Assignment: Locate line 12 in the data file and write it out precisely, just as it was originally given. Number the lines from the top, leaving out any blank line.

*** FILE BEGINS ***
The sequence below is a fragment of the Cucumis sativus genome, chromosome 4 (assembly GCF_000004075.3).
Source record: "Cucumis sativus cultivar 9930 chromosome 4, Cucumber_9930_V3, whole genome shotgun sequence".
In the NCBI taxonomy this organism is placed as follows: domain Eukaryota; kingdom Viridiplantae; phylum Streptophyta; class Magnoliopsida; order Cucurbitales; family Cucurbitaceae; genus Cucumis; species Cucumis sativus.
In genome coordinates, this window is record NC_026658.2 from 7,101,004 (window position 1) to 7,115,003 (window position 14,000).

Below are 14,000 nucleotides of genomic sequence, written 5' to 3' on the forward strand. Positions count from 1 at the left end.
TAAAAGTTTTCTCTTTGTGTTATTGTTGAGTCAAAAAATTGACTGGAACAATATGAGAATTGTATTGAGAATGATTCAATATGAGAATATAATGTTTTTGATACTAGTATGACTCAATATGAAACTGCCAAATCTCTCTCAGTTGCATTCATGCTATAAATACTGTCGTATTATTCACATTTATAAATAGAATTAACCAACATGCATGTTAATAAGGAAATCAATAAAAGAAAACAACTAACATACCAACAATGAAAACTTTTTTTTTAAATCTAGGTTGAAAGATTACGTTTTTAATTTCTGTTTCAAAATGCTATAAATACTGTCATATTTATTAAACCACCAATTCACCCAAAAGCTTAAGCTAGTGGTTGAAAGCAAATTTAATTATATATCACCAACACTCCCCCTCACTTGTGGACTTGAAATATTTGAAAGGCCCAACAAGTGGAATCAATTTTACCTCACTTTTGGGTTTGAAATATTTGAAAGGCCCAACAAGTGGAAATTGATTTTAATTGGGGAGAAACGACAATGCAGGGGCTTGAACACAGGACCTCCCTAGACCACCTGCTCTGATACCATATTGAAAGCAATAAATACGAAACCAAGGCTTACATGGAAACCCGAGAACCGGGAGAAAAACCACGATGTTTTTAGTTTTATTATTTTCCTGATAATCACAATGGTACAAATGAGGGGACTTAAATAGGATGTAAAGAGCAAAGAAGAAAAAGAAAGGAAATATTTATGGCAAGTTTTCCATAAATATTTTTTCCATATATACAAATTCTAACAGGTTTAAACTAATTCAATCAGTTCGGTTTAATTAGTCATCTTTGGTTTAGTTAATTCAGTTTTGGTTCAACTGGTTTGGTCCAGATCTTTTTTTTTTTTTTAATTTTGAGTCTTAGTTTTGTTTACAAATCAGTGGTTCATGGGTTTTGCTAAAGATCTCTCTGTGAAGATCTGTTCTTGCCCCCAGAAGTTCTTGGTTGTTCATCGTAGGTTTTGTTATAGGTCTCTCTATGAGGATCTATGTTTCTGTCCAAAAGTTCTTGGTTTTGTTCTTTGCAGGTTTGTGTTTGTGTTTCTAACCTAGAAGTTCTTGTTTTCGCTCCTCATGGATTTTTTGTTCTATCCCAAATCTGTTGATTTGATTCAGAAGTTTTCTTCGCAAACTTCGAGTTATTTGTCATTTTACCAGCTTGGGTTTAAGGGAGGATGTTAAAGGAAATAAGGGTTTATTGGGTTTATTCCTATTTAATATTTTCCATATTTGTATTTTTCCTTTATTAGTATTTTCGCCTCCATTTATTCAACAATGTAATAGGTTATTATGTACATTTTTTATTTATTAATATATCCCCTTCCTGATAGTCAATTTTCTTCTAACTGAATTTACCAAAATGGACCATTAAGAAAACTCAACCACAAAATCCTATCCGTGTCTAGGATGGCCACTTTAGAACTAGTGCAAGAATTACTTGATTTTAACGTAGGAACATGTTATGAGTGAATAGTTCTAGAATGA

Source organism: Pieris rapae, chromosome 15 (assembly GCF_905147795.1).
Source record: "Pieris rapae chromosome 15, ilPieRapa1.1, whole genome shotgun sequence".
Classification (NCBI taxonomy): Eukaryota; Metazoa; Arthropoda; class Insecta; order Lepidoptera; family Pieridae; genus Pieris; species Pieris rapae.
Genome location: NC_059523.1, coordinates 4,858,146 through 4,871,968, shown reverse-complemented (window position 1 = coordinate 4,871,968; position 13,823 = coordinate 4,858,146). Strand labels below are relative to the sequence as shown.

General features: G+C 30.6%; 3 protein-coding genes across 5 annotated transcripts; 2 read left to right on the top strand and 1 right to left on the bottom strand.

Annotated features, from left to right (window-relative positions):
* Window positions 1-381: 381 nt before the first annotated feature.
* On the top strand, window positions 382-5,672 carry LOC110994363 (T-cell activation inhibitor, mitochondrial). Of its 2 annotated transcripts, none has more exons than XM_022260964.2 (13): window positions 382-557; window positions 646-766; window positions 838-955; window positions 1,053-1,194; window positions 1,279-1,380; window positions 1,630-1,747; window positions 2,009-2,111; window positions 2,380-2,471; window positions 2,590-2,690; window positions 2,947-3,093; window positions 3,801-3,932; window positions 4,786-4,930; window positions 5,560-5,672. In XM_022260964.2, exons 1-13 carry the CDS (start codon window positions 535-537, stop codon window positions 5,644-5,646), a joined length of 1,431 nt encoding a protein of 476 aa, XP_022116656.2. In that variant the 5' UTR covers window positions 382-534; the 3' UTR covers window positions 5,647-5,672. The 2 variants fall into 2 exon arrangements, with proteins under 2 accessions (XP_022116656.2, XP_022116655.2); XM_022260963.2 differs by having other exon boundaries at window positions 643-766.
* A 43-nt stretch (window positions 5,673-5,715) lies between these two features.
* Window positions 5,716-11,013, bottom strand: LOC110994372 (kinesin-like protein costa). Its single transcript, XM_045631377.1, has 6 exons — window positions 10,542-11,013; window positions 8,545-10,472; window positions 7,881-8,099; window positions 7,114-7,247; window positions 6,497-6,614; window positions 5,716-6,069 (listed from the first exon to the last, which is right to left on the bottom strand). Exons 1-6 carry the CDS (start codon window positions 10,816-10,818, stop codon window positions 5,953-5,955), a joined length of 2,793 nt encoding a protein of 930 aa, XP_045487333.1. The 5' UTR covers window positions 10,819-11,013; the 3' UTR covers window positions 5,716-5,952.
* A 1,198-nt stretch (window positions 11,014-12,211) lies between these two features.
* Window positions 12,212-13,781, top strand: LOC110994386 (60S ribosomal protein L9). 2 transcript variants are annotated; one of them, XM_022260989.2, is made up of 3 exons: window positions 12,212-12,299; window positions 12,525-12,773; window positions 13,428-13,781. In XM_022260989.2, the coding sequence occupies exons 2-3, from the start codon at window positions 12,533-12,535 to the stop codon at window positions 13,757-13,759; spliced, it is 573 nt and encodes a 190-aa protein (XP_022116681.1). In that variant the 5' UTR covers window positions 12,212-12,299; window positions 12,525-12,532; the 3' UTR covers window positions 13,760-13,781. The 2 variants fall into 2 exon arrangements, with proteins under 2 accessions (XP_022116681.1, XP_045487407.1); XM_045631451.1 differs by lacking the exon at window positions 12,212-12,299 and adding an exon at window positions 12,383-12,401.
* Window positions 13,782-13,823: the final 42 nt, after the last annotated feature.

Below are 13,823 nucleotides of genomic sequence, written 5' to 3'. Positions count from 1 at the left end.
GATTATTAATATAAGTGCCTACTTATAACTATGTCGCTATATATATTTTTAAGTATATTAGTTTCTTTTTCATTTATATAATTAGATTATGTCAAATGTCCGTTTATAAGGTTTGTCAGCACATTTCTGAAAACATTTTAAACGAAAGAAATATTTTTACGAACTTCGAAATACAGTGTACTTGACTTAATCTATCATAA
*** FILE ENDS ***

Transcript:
Annotated features, from left to right (window-relative positions):